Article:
NIAID, WCS Scientists Show Feasibility of Tracking Bats, Ebola With GPS Collars

NIAID Now | October 16, 2019

A hammer-headed bat with a GPS collar ready for release in the Republic of the Congo

Credit: Sarah H. Olson, WCS

GPS tracking devices placed on hammer-headed bats in the Republic of the Congo have given NIAID scientists and colleagues the first detailed look at the daily routines of these suspected Ebola virus reservoirs.

The work is important: No researcher has isolated live Ebola virus in any bat species—though antibodies against Ebola virus proteins and fragments of the Ebola virus genome have been found in the hammer-headed bat. Those findings make scientists believe that hammer-headed bats could maintain Ebola virus in nature.

Tracking bat movements in the northern Republic of the Congo, near the village of Libonga, allows researchers to better understand bat patterns, including how often and when they visit villages. Future work, in a collaboration involving NIAID and the Wildlife Conservation Society (WCS), will involve studying how bats respond to stresses across seasons. Scientists will analyze stress data with Ebola virus surveillance, movement, demographic, and environmental data to help understand when bats are most likely to shed virus and come in contact with people. The project is part of a larger study to learn whether environmental factors—such as the length of the rainy season or high temperatures during the dry season—affect the behavior of bats and other wildlife. Scientists hope the results can help detect or predict viral disease outbreaks.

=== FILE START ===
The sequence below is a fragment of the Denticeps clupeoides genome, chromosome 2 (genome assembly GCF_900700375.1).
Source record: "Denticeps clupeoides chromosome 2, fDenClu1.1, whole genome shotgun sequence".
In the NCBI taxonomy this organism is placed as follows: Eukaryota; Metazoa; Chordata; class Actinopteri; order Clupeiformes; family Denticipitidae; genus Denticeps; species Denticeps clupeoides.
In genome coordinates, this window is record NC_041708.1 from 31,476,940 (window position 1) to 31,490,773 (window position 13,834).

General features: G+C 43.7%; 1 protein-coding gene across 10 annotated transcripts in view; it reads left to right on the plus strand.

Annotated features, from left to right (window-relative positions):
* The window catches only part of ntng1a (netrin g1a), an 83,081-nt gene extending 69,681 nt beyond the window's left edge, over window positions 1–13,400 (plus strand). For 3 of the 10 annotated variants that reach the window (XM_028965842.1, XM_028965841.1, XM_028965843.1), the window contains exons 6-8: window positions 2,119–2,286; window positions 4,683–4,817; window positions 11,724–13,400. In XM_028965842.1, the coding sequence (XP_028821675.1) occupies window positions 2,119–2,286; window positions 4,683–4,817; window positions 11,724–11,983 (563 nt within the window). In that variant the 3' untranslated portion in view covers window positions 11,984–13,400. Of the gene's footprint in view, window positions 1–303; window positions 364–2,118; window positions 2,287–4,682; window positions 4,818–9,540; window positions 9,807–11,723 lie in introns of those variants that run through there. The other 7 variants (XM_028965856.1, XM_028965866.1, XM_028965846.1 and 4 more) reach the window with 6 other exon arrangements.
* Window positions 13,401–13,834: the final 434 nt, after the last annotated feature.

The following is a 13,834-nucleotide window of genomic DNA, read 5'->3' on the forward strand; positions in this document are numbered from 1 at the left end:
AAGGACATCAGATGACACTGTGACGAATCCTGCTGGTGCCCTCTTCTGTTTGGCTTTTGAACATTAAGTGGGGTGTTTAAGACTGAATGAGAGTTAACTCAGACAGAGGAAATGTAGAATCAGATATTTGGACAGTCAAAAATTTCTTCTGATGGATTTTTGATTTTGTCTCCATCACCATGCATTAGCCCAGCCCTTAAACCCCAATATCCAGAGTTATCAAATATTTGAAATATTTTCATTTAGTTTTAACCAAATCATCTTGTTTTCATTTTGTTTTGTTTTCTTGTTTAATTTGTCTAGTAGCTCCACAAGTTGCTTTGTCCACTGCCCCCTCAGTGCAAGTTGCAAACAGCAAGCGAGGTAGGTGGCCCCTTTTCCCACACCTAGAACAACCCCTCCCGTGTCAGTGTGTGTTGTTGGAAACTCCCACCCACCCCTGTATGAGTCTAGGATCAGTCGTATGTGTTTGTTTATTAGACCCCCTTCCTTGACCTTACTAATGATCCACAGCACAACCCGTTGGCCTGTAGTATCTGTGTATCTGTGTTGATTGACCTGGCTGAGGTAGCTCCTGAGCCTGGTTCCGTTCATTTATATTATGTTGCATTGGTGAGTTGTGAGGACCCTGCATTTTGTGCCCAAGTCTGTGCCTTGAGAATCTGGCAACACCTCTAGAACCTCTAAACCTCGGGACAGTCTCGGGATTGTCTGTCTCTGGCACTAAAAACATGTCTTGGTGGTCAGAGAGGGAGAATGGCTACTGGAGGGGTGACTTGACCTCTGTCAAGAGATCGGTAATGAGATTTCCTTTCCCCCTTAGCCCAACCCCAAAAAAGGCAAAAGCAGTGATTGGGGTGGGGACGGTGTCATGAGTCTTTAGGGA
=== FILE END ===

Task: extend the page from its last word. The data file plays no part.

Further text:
Since 2011, a NIAID research group that studies the relationship between ecology and viruses has trapped, sampled, released and watched bats near Libonga. In coordination with scientists from WCS, in December 2017 the groups began a pilot project using radio collars to track 10 bats for just over one week. In April 2018, they started a second pilot project using solar-powered GPS trackers placed on 11 bats, four females and seven males. The group tracked one female bat for about one year.

PLOS One published the results of the two pilot projects on Oct. 1. The study highlights a “lek”—a collective mating site for bats—that the researchers discovered. They also learned that female bats fly much further from the lek than males for a total of about 10 kilometers each day. Males tend to stay within about 1 kilometer of the lek, visiting the site frequently but otherwise having little daily movement. The scientists concluded that females visit the lek exclusively for mating.

The scientists say the study information will improve GPS-based bat tracking, in terms of technology and data-gathering choices, but also knowing when and where to place staff in relation to a lek and daily roosting sites. Ultimately, they believe that protecting human health in the region is connected to learning more about the relationship between bats and viruses.

Listen to the sound of bats at a lek.

Reference: S. Olson et al. Lek-associated movement of a putative Ebolavirus reservoir, the hammer-headed fruit bat (Hypsignathus monstrosus), in northern Republic of Congo. PLOS One. DOI: 10.1371/journal.pone.0223139 (2019)

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